FilmJerk Favorites

A group of unique directors and the essential works that you've got to see.

||| Rob Reiner |||
Rob Reiner

Son of comic genius Carl Reiner, Rob Reiner has picked up the family torch and directed some of the most memorable, quotable, and endearing comedies of the last two decades, and he’s no schmuck when it comes to dramas either.

This is a hilarious spoof filled with biting satire about a filmmaker making a documentary (or “rockumentary” if you will) about a once famous raucous British heavy metal band on a disastrous U.S concert tour, featuring the magnificent talents of co-stars/co-scripters Christopher Guest, Michael McKean and Harry Shearer. This granddaddy of the mocumentary speaks to the hard rockin’, air guitar playing 14-year-old boy in us all.

In this low-key sleeper hit based on a Stephen King story four young boys in 1959 Oregon set out on a camping trip in order to see a dead body one of them accidentally found. This is a loving memoir to a simpler time with an exceptionally talented young cast tentatively taking the steps on a road that leads to maturity.

Reiner turns a wry, even caustic, eye on men and women in friendship and in love, and that gray area in between. This is an engaging and smartly performed comedy about a pair of longtime platonic friends who turn a feud into a lasting friendship, determined not to let sex mess up a great relationship, until love threatens to ruin everything.

Recommended by CarrieSpecht

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Ultraviolet (BrianOrndorf)

By BrianOrndorf

March 3rd, 2006

Gathering dust on the Screen Gems shelf for over a year now, “Ultraviolet” is finally unleashed without screening for critics (a Screen Gems policy) and hiding behind an obnoxiously assaulting and unrevealing ad campaign.


It shouldn’t come as a surprise to anyone that the film is a mess of bombastic direction and paint-by-numbers screenwriting, effectively killing the good will director Kurt Wimmer created with his Gun-Kata epic, “Equilibrium.”

In the future, a subculture of genetically modified humans with vampire hunger, known as Hemophages, have been forced underground due to a worldwide panic. The government, at a loss on how to defeat the bothersome and infectious horde, sends a lab experiment in the guise of a 10 year-old boy (the expressionless Cameron Bright, “Running Scared”) to the Hemophages to make trouble. Dispatched to thwart disaster is Violet (Milla Jovovich), a fierce Hemophage warrior who uses all her brutal skills and dynamic gifts to prevent her people from being eradicated, but finds herself protecting the child from certain doom instead.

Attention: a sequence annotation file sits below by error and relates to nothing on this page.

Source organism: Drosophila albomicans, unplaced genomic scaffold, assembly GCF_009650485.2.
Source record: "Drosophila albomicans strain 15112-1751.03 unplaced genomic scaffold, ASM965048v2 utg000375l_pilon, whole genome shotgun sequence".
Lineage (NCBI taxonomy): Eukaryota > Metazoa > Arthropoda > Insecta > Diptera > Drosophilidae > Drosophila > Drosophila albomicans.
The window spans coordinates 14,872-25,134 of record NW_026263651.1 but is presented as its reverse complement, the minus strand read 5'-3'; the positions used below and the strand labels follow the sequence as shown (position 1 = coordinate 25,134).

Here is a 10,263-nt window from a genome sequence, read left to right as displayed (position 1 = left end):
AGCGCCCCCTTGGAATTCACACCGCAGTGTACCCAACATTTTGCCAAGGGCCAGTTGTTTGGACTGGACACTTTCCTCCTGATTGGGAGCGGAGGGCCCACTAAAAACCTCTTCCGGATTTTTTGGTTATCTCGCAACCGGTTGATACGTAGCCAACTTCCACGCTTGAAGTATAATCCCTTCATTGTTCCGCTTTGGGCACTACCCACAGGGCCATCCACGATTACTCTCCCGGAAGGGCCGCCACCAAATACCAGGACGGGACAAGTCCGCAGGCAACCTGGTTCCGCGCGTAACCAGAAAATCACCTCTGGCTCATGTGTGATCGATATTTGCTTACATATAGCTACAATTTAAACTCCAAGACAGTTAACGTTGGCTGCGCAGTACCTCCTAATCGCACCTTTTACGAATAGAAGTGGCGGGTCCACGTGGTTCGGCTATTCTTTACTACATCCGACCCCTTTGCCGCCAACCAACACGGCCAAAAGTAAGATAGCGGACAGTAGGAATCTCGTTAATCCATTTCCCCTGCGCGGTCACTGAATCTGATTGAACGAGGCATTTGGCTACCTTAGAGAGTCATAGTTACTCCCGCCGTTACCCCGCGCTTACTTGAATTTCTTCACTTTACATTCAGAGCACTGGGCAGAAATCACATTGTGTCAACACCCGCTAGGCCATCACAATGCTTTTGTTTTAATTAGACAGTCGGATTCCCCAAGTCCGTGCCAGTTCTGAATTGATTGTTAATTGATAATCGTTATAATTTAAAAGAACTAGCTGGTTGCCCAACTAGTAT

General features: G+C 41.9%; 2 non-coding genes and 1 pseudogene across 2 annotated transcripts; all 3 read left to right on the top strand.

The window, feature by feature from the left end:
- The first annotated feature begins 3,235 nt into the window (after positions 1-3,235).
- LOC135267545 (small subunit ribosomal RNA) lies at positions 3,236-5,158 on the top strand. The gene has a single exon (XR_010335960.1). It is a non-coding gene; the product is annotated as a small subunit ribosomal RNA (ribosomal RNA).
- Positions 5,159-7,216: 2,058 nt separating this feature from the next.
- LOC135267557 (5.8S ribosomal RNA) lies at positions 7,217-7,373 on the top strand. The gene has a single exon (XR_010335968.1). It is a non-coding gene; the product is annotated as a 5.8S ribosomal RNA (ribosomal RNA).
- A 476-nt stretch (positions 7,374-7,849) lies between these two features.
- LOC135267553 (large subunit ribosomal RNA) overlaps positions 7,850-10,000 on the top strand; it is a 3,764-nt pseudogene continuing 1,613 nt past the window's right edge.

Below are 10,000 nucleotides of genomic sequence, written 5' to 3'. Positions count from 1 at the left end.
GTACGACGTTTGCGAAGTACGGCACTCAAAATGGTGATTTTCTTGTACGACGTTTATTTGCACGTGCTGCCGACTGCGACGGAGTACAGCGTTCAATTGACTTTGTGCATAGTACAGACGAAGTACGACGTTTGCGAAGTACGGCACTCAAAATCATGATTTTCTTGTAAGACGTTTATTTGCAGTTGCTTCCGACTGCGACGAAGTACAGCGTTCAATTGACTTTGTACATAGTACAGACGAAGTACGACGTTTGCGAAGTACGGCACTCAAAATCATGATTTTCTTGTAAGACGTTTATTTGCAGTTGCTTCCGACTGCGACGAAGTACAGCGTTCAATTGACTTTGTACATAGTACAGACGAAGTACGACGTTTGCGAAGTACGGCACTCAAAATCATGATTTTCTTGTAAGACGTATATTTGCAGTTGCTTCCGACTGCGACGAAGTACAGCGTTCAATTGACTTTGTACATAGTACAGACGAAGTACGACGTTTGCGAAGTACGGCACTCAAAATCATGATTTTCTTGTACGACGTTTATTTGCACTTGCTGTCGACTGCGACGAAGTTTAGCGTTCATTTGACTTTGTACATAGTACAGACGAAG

It’s well known that writer/director Kurt Wimmer hates movie critics. “Ultraviolet” is the reason why.

“Ultraviolet” opens with a title sequence made up of comic book covers, all showcasing the exploits of our heroine. This is Wimmer’s indelicate way of announcing to the audience to leave all reality behind and embrace the superhero world. The next stage of transformation is found in the film’s cinematography, which emphasizes broad colors and smoothed out facial features to replicate the comic page. It’s an ambitious idea to tinker with the image in such a direct way (think “Sin City” without the budget), and it’s the first and last moment of true inspiration to be found in the film.

Wimmer’s previous movie was the cult hit, “Equilibrium.” Another sophisticated project, Wimmer’s vision for his “Fahrenheit 451” homage was simpler, thus making his shrewd direction all the more powerful. The picture also introduced the world to Gun-Kata: Wimmer’s particular brew of martial art. “Equilibrium” demonstrated Wimmer’s craving to mix-up the look and movement of action sequences, taking them to highly stylized realms of ass-kickery. “Ultraviolet” is Wimmer trying to reach that next level of visual elasticity, but forgetting to apply any self-control to the production.

With a heavy, often embarrassing use of CG, green-screen, and stiff fight choreography, Wimmer imagines a world for “Ultraviolet” where armies can be dropped with one swoosh of a sword, and the laws of gravity are mere suggestions to our hero. Trouble is, the fight sequences are so alarmingly repetitive, there’s little reason to root for Violet. Wimmer keeps going back to the well of the title character entering a room filled with bad guys, killing everybody with whatever random weapon she dreams up, and then changing outfits like a mood ring on her way out the door. The first time it’s fun, but Wimmer doesn’t know when to quit, and keeps trudging out the same blueprint to his action, only separated by what tricked out convention center or airport lobby the production managed to film in that day.

Also baffling is the set design. A mix of Anime influences and familiar futuristic trimmings, the sets in “Ultraviolet” look more like Studio 54 leftovers, with a touch of Hype Williams arrogance and Sci-Fi Channel tackiness tossed in for good measure. And Wimmer makes sure all the costumes match the colors of these sets, further amping the unintentional hilarity of the combat set-pieces, which come dangerously close to looking like an incredibly expensive deodorant commercial.

It comes to a point where “Ultraviolet” doesn’t know what kind of film it wants to be. Wimmer throws in some weepy emotional content in the relationship between Violet and the boy, but it’s melodramatic in all the wrong ways, and kills the little flow the picture has. Wimmer soon shrugs and gives himself over to complete camp by the end, which features Violet dueling with the villain using flaming swords. Meant to shake action conventions, it looks more like a Hawaiian luau gone horribly awry.

Kurt Wimmer certainly is a distinctive visionary, but if “Ultraviolet” demonstrates anything it would be that his farthest reaches of imagination might not always translate properly to the big screen.

My rating: D+